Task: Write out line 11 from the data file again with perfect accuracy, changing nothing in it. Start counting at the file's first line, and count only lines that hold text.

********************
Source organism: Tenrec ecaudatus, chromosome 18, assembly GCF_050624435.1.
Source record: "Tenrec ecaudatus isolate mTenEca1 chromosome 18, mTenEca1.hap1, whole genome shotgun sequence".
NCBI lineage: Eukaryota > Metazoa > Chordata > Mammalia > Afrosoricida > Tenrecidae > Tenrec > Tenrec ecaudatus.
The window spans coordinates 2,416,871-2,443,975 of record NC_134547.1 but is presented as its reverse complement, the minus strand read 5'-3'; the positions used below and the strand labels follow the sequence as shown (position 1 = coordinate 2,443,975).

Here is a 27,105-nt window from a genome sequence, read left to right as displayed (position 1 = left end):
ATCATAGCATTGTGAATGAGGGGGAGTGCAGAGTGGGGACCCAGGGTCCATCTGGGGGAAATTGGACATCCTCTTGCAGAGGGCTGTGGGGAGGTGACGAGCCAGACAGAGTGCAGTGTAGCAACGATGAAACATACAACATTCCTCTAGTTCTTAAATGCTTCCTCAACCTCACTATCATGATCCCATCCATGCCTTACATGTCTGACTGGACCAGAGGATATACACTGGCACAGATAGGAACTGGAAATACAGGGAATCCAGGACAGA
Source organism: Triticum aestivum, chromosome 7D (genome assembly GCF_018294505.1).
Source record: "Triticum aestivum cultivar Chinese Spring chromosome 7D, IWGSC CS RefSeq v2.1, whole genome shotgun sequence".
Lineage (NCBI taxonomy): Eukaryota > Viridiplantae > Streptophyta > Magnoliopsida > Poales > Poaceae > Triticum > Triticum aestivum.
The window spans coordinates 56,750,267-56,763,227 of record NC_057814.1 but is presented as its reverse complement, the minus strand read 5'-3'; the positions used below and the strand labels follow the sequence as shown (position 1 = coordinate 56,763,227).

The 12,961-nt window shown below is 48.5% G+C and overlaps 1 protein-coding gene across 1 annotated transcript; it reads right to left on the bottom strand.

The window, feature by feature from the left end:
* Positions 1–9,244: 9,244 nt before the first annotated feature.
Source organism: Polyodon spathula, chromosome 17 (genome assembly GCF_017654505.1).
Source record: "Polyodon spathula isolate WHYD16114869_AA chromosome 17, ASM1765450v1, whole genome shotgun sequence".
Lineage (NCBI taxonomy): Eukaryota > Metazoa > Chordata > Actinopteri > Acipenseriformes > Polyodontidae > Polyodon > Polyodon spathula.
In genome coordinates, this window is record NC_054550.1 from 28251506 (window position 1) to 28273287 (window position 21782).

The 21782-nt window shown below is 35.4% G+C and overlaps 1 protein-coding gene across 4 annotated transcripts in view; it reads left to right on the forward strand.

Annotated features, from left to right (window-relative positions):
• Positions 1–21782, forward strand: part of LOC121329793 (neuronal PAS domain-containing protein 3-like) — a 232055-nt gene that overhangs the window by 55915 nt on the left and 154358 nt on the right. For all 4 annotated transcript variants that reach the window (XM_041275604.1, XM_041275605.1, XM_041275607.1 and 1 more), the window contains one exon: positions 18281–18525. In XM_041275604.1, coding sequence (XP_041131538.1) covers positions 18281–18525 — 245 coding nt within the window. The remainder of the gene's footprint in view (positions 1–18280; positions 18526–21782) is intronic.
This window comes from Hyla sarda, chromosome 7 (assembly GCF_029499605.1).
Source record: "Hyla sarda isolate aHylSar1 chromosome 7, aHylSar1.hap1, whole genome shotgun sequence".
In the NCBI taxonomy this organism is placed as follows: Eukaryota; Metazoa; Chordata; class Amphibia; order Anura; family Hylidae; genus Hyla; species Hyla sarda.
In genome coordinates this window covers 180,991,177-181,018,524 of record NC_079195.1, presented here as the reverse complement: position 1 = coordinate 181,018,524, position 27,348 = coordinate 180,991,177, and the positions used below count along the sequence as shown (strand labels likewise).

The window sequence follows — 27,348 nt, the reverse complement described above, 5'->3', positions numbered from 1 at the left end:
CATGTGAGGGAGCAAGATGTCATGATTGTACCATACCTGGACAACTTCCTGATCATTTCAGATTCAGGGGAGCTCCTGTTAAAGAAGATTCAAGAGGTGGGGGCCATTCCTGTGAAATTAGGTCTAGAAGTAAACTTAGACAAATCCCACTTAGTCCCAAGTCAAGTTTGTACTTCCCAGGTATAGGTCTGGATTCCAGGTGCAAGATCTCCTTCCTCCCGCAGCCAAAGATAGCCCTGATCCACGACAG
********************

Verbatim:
The 12,961-nt window shown below is 48.5% G+C and overlaps 1 protein-coding gene across 1 annotated transcript; it reads right to left on the bottom strand.